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10 signs you’re becoming more Danish than the Danes

Michael Barrett
Michael Barrett - [email protected]
10 signs you’re becoming more Danish than the Danes
If you partake in 'bland selv slik' (pick and mix), you're more likely to do it on a Saturday. File photo: Liselotte Sabroe/Ritzau Scanpix

From doing the dishes to scheduling when you eat sweets and the positioning of your washing machine, there are certain signs that you're slowly - but surely - turning into a true Dane, writes The Local's British journalist Michael Barrett.


Here are the 10 signs that you are becoming Danish. If you score higher than seven, consider yourself integrated... 

You don’t use a washing up bowl. Maybe you used to fill up a plastic basin in the kitchen sink with hot water and soap suds. Then, you’d put a pair of marigold-coloured rubber gloves on and wash the dishes using a respectably small (but increasingly cold and greasy) amount of water. Not anymore. If you’re not using a dishwasher, there’s only one way to wash up: under a running tap with squirts of washing up liquid added to the sponge or brush at frequent intervals. The tap will be a mixer tap, of course, not one of those silly double-faucet arrangements.


Saturday sweets or lørdagsslik to give it its Danish name, is now a thing. In the past, you’d have a packet of wine gums or pastilles whenever the fancy took you. Now, liquorice plays a bigger role in satiating your sweet tooth and that satiation happens on a Saturday. Although Danes are not generally as rigid as their Swedish and Norwegian neighbours when it comes to eating candy, it is more acceptable to do so on the weekend than on a regular school night.

Tak for mad. When you’ve finished eating, you can’t leave the table before declaring tak for mad (“thanks for the food”). You can either directly address the person who prepared the meal, or say your thanks into the ether. Both are considered polite ways to express your gratitude. If you have children, they are encouraged to say tak for mad before being given permission to leave the table.

READ ALSO: Five ways to make a good impression at a Danish home

A washing machine in the kitchen seems like a very bizarre way to arrange your domestic appliances. Instead, you either use the shared laundry room (vaskeri) in your apartment building, or have your own washing machine. This will be placed in your bathroom or a utility room with a floor drain, but certainly not in the room where you prepare your food.

Photo: Ida Marie Odgaard/Ritzau Scanpix

You don’t have net curtains or toilet mats, or other frivolous interior design items that serve little practical function and have dubious aesthetics. Carpets in bathrooms are a no-go – just think how much damp they can absorb. Practical matters are more in the foreground when you furnish a room, and you appreciate minimalism and functionality (and no longer find it drab).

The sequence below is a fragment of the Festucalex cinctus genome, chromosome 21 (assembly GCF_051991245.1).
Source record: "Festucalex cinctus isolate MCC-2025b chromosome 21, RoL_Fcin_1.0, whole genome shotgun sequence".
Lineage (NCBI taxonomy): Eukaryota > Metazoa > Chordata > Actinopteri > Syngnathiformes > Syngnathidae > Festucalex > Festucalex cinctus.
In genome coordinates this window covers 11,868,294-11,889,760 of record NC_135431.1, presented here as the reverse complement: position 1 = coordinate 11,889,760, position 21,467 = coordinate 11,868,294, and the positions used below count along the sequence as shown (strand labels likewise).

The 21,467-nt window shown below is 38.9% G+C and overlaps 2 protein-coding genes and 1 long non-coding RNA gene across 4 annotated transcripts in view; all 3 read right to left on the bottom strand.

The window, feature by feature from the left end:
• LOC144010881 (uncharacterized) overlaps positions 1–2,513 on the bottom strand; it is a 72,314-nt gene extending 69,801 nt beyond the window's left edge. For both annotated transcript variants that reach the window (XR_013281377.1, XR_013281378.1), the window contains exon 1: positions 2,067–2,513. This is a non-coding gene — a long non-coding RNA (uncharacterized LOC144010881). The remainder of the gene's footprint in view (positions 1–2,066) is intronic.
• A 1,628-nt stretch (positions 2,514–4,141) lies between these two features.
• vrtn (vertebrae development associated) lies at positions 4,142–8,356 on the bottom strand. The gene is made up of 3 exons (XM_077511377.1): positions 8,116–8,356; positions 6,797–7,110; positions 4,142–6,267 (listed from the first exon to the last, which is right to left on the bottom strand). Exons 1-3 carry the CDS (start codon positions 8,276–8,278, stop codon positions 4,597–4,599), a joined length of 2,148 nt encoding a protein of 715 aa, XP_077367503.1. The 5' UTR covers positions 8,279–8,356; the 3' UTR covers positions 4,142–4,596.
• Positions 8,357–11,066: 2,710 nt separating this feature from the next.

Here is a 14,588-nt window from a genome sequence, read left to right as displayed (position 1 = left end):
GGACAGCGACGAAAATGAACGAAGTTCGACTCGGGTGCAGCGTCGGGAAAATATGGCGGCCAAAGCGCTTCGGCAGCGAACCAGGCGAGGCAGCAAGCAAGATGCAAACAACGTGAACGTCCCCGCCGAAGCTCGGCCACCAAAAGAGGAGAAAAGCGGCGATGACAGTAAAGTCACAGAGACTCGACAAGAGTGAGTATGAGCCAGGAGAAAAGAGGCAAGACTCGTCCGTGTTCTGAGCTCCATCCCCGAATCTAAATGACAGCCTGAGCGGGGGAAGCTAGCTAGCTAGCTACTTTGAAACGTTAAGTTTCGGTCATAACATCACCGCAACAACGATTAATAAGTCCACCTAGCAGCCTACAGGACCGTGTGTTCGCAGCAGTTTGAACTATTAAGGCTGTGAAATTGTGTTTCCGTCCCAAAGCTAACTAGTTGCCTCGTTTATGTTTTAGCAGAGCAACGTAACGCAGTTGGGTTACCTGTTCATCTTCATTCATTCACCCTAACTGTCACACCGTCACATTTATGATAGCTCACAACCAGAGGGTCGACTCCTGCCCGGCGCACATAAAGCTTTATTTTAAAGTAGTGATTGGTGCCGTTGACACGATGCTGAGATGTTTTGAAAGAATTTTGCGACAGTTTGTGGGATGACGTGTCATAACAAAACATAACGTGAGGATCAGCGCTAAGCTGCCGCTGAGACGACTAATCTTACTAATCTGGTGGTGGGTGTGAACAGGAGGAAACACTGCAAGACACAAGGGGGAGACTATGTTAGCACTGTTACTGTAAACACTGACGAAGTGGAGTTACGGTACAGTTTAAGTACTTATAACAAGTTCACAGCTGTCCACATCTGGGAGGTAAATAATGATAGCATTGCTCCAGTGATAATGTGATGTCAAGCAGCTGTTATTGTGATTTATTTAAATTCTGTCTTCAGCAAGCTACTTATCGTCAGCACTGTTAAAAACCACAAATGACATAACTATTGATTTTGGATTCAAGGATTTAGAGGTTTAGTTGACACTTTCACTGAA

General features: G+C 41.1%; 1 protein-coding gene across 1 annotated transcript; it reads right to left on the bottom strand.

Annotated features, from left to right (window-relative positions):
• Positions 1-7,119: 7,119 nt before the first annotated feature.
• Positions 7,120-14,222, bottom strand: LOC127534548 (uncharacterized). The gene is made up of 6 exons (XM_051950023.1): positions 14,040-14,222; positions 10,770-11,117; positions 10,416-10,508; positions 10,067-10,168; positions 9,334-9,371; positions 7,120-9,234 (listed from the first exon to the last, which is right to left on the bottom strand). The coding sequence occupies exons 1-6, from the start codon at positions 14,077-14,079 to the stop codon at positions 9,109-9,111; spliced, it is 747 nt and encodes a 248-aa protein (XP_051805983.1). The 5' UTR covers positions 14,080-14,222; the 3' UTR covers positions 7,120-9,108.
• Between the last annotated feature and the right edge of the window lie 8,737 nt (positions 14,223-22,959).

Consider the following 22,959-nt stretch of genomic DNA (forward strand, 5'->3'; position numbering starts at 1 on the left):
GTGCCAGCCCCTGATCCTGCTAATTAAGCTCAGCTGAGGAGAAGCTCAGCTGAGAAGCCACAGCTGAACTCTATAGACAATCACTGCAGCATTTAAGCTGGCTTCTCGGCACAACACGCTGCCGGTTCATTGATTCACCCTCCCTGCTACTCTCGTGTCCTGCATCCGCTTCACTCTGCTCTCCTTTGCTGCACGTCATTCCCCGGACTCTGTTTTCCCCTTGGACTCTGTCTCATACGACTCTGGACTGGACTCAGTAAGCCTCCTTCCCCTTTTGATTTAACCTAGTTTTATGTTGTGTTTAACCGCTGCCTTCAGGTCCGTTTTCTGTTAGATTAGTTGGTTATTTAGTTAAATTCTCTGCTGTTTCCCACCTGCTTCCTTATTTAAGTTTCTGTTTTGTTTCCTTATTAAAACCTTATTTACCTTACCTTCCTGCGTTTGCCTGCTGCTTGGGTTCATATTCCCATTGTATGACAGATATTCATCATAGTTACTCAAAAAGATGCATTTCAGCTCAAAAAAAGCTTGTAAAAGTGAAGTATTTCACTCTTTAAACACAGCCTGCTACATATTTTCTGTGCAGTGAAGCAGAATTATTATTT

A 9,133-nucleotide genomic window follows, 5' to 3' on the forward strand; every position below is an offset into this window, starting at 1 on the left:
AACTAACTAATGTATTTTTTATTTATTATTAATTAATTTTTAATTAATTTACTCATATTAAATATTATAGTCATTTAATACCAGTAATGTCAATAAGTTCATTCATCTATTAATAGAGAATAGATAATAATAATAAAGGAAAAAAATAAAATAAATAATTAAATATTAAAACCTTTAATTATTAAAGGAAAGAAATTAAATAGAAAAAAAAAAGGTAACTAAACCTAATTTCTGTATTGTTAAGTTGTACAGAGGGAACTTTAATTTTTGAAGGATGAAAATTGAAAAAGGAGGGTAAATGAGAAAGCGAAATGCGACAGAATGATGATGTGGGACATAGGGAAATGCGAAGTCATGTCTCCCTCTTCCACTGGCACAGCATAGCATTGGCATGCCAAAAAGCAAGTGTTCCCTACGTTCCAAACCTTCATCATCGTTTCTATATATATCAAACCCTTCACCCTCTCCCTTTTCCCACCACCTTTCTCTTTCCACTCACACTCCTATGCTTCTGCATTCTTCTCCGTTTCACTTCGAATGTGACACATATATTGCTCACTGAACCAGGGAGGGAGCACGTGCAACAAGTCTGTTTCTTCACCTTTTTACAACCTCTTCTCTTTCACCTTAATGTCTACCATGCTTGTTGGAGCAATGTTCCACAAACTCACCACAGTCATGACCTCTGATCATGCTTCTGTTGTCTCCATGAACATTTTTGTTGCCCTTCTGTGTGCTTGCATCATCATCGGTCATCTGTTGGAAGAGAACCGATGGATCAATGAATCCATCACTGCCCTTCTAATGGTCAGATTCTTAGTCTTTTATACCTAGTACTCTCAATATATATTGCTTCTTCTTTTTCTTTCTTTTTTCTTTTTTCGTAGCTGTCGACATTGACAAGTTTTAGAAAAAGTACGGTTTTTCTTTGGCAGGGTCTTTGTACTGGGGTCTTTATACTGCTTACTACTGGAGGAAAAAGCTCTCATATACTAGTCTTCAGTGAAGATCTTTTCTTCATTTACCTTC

You eat lunch at 11am with scant regard for the knock-on effect this will have on your appetite for the rest of the day. Eating lunch before midday is common at Danish workplaces including offices, although the habit is thought to have its roots in Denmark’s agricultural past. Having an early lunch doesn’t have to mean a rumbling stomach later, because you’ll probably leave work at 4pm and be sitting down for your evening meal by around 6.

READ ALSO: Why do Danes eat lunch so early?

You join in on singalongs at wedding receptions and find the droning melody and nine whole verses of made-up lyrics all about the married couple a charming and fun diversion. You don’t mind repeating the tenuously-rhyming chorus and certainly don’t think that everyone singing together like this is awkward, and you’re not desperate for it to be over. That’s because you find fællessang or community singing a great and natural way to get together and celebrate.

READ ALSO: Why do Danes love group singing at family gatherings?

Greetings You send and receive greetings (hilsener) constantly. When you meet someone you know, they pass on greetings to you from their nearest and dearest (jeg skal hilse fra…) and you thank them and dutifully return those greetings (tak! Hils igen). There are so many greetings flying about that it’s impossible to keep track of them all.


You don't flinch at the price tag for a cup of coffee. Denmark is an expensive country but the flat-out shock you'll experience seeing the price tag for a round of drinks can only last so long. You might continue to secretly feel ripped off whenever you buy most things, from coffee and beer to meat and milk. But at some point you'll make peace with the fact that it’s just the reality of living in a Scandinavian country.

You've (finally) developed a taste for rye bread or rugbrød, the beloved national staple of Danish diets. Danes find it unfathomable that anyone could gain adequate nourishment from that cardboard-like white “toast bread” that you use to make sandwiches with. After a while – and this may take years – you begin to realise that a good rugbrødsmad (piece of rye bread with topping), though stodgy and tasteless to the unpracticed, is actually quite good fuel for a busy day. If you ever find yourself back in your home country thinking “I wish I could get some rye bread here”, you can consider yourself more Danish than the Danes.

READ ALSO: 26 sure-fire ways to truly offend a Dane


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